The New South Wales Police Association has moved to reassure commuters using the state government’s Opal Card that cops won’t access personal and journey data from the smartcards for people who are not under investigation.
The public stand by the police union comes after NSW Council for Civil Liberties secretary, Stephen Blanks, was reported on Tuesday as saying that police could pull information on people who were “not even subject to investigation” without a warrant, but Police Association NSW President Scott Weber strongly denies this.
As the debate over how state and federal agencies collect, retain and disclose personal information generated by new technologies intensifies, the advocacy group that represents cops on the beat has weighed-in to challenge the perception that might seek to trawl through transit data without sufficient justification.
“No way would we do that,” Mr Weber said.
“We don’t do that sort of stuff. This is drilled into us: we have to have a reason behind our investigation. [Police] have more oversight bodies than anyone else.”
NSW Police and other law enforcement agencies don’t yet appear to have requested any Opal Card data as the smartcard system is progressively rolled out across trains, busses, ferries and trams.
However in Victoria and Queensland, where smartcard transit systems are more established and bedded down, Police forces have requested access to public transport data.
The collection of transit-generated data provides a highly valuable window for analysis by transport providers because it can reveal usage patterns that allow for much better capacity planning to prevent congestion and delays.
The data can also show how commuters in a given area, or at a particular time, choose services.
When people register for an Opal card, they typically enter their name, address and payment details as well as potentially email addresses and mobile phone numbers.
The cards can also be used to digitally map a person’s journey across trains, buses and ferries.
The information is stored electronically for 18 months, then separated from other personal information and archived offline for seven years.
A Transport for NSW spokesperson said the data would only be disclosed in particular circumstances.
“Transport for NSW may only disclose Opal information in response to a warrant, subpoena or summons and to a law enforcement agency when it is necessary for law enforcement purposes.”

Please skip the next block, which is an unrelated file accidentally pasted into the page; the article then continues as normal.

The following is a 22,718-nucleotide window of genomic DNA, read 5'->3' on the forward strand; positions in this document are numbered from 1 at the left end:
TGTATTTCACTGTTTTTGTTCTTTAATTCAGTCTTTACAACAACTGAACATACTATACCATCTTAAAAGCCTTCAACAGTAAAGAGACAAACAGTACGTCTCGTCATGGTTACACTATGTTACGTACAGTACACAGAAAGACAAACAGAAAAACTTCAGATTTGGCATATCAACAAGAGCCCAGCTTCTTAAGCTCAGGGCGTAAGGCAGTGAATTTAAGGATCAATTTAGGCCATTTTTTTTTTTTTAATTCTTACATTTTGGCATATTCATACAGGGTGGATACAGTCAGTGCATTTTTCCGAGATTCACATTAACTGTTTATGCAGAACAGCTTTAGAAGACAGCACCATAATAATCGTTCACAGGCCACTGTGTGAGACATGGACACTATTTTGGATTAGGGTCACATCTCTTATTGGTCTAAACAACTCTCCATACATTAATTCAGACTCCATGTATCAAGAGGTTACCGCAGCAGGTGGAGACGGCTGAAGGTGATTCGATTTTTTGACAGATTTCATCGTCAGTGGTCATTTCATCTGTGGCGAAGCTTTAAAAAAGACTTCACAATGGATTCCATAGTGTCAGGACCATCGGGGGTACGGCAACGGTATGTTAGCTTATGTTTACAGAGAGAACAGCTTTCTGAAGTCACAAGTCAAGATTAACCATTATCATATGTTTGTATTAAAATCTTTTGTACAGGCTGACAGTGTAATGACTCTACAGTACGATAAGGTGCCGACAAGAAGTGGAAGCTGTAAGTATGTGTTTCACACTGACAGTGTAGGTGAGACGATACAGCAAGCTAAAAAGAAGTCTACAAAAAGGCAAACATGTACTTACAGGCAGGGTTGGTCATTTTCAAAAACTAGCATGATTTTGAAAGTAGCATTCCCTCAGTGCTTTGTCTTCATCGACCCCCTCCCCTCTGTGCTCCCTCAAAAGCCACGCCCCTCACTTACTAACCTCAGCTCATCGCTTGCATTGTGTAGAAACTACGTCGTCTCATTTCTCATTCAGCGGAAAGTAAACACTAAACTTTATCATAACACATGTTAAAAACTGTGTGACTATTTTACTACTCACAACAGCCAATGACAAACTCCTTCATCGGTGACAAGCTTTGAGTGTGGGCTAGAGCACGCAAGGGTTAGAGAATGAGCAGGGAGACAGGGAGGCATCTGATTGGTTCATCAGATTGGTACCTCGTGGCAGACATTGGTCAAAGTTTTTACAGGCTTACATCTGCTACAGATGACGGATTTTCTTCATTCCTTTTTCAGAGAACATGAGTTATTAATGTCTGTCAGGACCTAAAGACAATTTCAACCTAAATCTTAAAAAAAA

“Protecting people’s privacy is very important but if in some situations Police need this data to help solve crime and protect the public then there is a responsibility to provide it.”
However it is the definition of what constitutes authorised “law enforcement purposes” in the context of disclosing information that has civil liberties and some privacy advocates worried because a growing number of organisations with compulsive regulatory powers appear to be quite legally availing themselves of electronic data stores.
Privacy laws across Australia normally allow disclosure of personal information held by the government or private organisations for legally authorised investigations that are often linked to an attempt to undertake some kind of enforcement action.
Mr Weber was unconcerned about privacy issues raised by various groups about police having the power to access data.
“Privacy is not an issue at all,” Mr Weber said.
“We already have access to numerous amounts of information. Police officers are already there on the trains and at the ticket gates. We have sniffer dogs and fare evasion operations.”
The Police Association head said people should probably be more concerned about the information [publicly] available about them on social media, like Facebook.
While Opal Card data was another mechanism for police to catch criminals, there were already other large pools of information police could access, for example from the Roads and Traffic Authority NSW and the Births, Deaths and Marriages registry.
“It’s (the Opal Card) a very minor facet of our information – we’d use other means before we use this – but it’s something we could use,” Mr Weber said.
The Opal Card data was most useful in highlighting where the heaviest pedestrian traffic was on public transport, so police could be stationed at these points for maximum visibility and crime prevention, Mr Weeber said.
Transport NSW maintains that a new unregistered Opal card, which can be loaded with cash at retailers and station kiosks, will be available “in the coming months”.
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